“Hawking has far outlived most people who have A.L.S., also known as Lou Gehrig's disease, producing important cosmological research and writing books. His A Brief History of Time, published in 1988, has sold more than 9 million copies,” stated The Guardian interview with Hawking a day before this famous scientist is scheduled to address the question “Why are we here?” at the Google “Zeitgeist” meeting in London.

“In the talk,” according to The Guardian, “Hawking will argue that the tiny fluctuations in the very early universe became the seeds from which galaxies, stars, and ultimately human life emerged.”

"Science predicts that many different kinds of universe will be spontaneously created out of nothing. It is a matter of chance which we are in," Hawking said.

Millions of Americans believe in past lives

On the day before Hawking open this can of worms about what happens after we die, a May 15 CBS News “Sunday Morning” poll showed that “about one in five Americans believes in reincarnation, and roughly one in ten remembers a past life.”

“One woman said she had an experience on the Titanic. Another subject regressed back to, I want to say, the mid-1800s, in England. Another woman said, I recognized that I was about to see Jesus deliver his Sermon on the Mount. For Dr. Brian Weiss, a firm believer in reincarnation, such stories are all in a day's work and hardly what you'd expect from a graduate of Yale's prestigious medical school,” CBS News reported.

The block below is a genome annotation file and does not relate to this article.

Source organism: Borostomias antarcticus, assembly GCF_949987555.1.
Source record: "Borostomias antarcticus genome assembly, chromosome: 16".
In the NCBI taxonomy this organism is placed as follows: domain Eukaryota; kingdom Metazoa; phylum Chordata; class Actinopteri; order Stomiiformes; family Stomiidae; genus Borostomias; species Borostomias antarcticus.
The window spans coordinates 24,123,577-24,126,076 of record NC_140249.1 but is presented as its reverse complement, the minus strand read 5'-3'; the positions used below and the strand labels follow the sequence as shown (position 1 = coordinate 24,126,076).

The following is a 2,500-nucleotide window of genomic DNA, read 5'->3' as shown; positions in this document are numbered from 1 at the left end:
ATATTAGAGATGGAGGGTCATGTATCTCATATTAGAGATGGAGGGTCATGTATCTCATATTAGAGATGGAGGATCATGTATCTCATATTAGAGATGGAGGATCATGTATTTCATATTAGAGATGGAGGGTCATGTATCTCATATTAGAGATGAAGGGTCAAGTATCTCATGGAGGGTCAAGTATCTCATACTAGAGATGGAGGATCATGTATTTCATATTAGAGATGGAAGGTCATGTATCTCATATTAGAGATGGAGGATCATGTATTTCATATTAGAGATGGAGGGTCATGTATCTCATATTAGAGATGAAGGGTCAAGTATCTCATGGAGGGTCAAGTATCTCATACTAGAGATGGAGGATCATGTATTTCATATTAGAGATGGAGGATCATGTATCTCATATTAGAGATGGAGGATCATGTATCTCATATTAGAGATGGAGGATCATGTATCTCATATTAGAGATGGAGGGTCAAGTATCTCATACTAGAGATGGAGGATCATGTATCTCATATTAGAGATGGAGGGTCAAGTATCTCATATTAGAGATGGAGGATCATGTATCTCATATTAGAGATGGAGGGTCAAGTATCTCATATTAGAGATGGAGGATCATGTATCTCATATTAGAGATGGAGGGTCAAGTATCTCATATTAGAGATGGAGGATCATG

As is the case in Pacific Northwest towns of Seattle, Portland and Eugene – where reincarnation events are growing in popularity – CBS News reported that “more than a thousand people gathered at a New York City conference center on a recent Sunday coming from around the world, in hopes of an out-of-this-world experience. At up to $139 a ticket, they seemed confident that through hypnosis they'd uncover lost memories and not just of this life, but of past lives as well.”

The concept of reincarnation goes back some 3,000 years to India and Greece. Although it's been largely rejected by Jewish and Christian traditions, Boston University religion professor Stephen Prothero told CBS News that “it's alive and well in pop culture today - with Americans fascinated by the idea they've lived before.”

"The skeptical part of me about the past life thing is that, just statistically, the odds are that in my past life, I was a Chinese peasant, right?" said Prothero. "But hardly anybody ever is a Chinese peasant. You know, everybody is Cleopatra or Mark Antony or Jesus, you know?"